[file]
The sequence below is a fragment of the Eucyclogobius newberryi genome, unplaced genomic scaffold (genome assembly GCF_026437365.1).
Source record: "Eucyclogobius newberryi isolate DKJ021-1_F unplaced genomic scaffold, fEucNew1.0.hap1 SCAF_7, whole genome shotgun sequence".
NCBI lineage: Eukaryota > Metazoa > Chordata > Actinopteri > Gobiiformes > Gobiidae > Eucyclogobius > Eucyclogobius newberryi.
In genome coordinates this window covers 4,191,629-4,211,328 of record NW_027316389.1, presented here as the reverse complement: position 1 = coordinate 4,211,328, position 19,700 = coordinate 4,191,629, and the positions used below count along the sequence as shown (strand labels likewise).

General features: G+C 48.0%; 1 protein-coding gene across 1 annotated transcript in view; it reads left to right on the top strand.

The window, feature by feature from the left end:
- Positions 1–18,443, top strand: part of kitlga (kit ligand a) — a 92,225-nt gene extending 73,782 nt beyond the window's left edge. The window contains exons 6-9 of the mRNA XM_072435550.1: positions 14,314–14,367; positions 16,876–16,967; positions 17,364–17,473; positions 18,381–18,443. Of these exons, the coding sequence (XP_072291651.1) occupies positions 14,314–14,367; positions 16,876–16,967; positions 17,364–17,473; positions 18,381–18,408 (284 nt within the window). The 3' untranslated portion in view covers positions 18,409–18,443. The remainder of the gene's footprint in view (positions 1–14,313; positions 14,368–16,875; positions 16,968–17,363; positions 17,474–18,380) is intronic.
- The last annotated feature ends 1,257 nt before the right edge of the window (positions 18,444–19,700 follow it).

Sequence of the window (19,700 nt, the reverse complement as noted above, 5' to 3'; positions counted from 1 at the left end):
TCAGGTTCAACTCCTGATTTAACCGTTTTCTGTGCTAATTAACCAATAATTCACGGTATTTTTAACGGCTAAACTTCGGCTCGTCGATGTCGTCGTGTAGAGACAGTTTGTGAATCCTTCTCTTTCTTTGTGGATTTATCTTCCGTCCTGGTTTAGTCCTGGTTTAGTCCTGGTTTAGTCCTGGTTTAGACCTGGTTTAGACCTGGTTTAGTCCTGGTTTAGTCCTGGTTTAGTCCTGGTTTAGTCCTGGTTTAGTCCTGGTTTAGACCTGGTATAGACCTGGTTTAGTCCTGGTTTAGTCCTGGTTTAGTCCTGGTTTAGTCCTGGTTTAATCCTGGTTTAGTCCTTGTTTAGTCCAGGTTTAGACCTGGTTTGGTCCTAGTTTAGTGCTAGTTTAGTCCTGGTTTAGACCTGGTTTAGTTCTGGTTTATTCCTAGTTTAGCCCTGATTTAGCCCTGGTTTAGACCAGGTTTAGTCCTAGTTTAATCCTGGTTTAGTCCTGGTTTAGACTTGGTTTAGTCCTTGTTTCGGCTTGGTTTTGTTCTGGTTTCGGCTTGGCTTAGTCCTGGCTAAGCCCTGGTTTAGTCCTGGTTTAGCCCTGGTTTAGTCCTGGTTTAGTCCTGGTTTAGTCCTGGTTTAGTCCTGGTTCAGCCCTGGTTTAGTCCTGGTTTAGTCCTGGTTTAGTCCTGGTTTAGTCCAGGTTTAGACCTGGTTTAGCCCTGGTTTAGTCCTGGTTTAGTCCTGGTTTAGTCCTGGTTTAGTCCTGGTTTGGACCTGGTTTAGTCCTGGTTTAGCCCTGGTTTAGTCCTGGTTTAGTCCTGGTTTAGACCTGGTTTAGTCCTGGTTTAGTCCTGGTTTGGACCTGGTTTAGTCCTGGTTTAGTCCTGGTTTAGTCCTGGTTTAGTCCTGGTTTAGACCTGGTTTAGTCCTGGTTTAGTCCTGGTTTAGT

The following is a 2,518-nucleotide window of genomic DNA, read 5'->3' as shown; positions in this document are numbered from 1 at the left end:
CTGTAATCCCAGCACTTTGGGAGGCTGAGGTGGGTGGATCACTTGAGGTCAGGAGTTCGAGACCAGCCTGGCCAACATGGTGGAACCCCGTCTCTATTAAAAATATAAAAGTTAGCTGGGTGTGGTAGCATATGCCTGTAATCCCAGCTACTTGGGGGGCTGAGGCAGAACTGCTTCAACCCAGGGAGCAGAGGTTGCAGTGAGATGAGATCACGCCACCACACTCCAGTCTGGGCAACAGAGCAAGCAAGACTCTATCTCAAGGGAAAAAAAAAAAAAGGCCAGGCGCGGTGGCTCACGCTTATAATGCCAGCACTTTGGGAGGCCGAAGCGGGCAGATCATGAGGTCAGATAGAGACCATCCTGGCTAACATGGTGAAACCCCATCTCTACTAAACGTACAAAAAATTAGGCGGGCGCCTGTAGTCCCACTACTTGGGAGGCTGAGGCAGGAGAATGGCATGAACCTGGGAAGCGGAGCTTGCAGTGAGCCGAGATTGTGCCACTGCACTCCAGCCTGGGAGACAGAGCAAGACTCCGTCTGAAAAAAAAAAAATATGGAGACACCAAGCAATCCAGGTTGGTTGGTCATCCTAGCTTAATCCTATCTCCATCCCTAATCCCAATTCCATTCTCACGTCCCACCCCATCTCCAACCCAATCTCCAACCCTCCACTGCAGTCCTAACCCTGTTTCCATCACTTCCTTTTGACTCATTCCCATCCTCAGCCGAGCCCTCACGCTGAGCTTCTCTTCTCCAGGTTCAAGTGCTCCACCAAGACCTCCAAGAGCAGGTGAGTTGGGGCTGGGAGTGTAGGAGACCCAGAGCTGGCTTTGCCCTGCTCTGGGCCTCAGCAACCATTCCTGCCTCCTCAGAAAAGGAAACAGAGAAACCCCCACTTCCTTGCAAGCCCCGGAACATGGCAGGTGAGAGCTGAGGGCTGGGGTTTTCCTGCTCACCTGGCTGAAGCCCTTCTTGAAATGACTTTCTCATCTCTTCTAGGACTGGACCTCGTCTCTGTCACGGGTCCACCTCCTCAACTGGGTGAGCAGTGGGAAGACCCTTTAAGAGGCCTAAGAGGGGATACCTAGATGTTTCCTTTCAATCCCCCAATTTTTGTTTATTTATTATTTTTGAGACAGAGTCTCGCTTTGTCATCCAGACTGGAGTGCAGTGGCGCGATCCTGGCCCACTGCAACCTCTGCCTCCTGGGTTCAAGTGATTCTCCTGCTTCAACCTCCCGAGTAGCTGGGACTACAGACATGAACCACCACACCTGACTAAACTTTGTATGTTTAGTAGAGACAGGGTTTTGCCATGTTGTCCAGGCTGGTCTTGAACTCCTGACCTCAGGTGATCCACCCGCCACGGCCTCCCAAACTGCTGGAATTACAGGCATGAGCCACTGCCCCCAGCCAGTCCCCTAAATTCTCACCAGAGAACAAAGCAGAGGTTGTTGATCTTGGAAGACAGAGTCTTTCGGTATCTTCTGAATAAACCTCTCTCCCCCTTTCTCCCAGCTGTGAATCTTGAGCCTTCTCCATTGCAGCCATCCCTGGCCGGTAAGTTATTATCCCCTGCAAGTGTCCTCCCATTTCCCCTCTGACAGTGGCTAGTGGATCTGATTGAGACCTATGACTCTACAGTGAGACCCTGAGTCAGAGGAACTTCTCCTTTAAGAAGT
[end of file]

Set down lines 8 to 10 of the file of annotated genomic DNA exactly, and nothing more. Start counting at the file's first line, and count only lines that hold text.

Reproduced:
- The last annotated feature ends 1,257 nt before the right edge of the window (positions 18,444–19,700 follow it).

Sequence of the window (19,700 nt, the reverse complement as noted above, 5' to 3'; positions counted from 1 at the left end):
TCAGGTTCAACTCCTGATTTAACCGTTTTCTGTGCTAATTAACCAATAATTCACGGTATTTTTAACGGCTAAACTTCGGCTCGTCGATGTCGTCGTGTAGAGACAGTTTGTGAATCCTTCTCTTTCTTTGTGGATTTATCTTCCGTCCTGGTTTAGTCCTGGTTTAGTCCTGGTTTAGTCCTGGTTTAGACCTGGTTTAGACCTGGTTTAGTCCTGGTTTAGTCCTGGTTTAGTCCTGGTTTAGTCCTGGTTTAGTCCTGGTTTAGACCTGGTATAGACCTGGTTTAGTCCTGGTTTAGTCCTGGTTTAGTCCTGGTTTAGTCCTGGTTTAATCCTGGTTTAGTCCTTGTTTAGTCCAGGTTTAGACCTGGTTTGGTCCTAGTTTAGTGCTAGTTTAGTCCTGGTTTAGACCTGGTTTAGTTCTGGTTTATTCCTAGTTTAGCCCTGATTTAGCCCTGGTTTAGACCAGGTTTAGTCCTAGTTTAATCCTGGTTTAGTCCTGGTTTAGACTTGGTTTAGTCCTTGTTTCGGCTTGGTTTTGTTCTGGTTTCGGCTTGGCTTAGTCCTGGCTAAGCCCTGGTTTAGTCCTGGTTTAGCCCTGGTTTAGTCCTGGTTTAGTCCTGGTTTAGTCCTGGTTTAGTCCTGGTTCAGCCCTGGTTTAGTCCTGGTTTAGTCCTGGTTTAGTCCTGGTTTAGTCCAGGTTTAGACCTGGTTTAGCCCTGGTTTAGTCCTGGTTTAGTCCTGGTTTAGTCCTGGTTTAGTCCTGGTTTGGACCTGGTTTAGTCCTGGTTTAGCCCTGGTTTAGTCCTGGTTTAGTCCTGGTTTAGACCTGGTTTAGTCCTGGTTTAGTCCTGGTTTGGACCTGGTTTAGTCCTGGTTTAGTCCTGGTTTAGTCCTGGTTTAGTCCTGGTTTAGACCTGGTTTAGTCCTGGTTTAGTCCTGGTTTAGT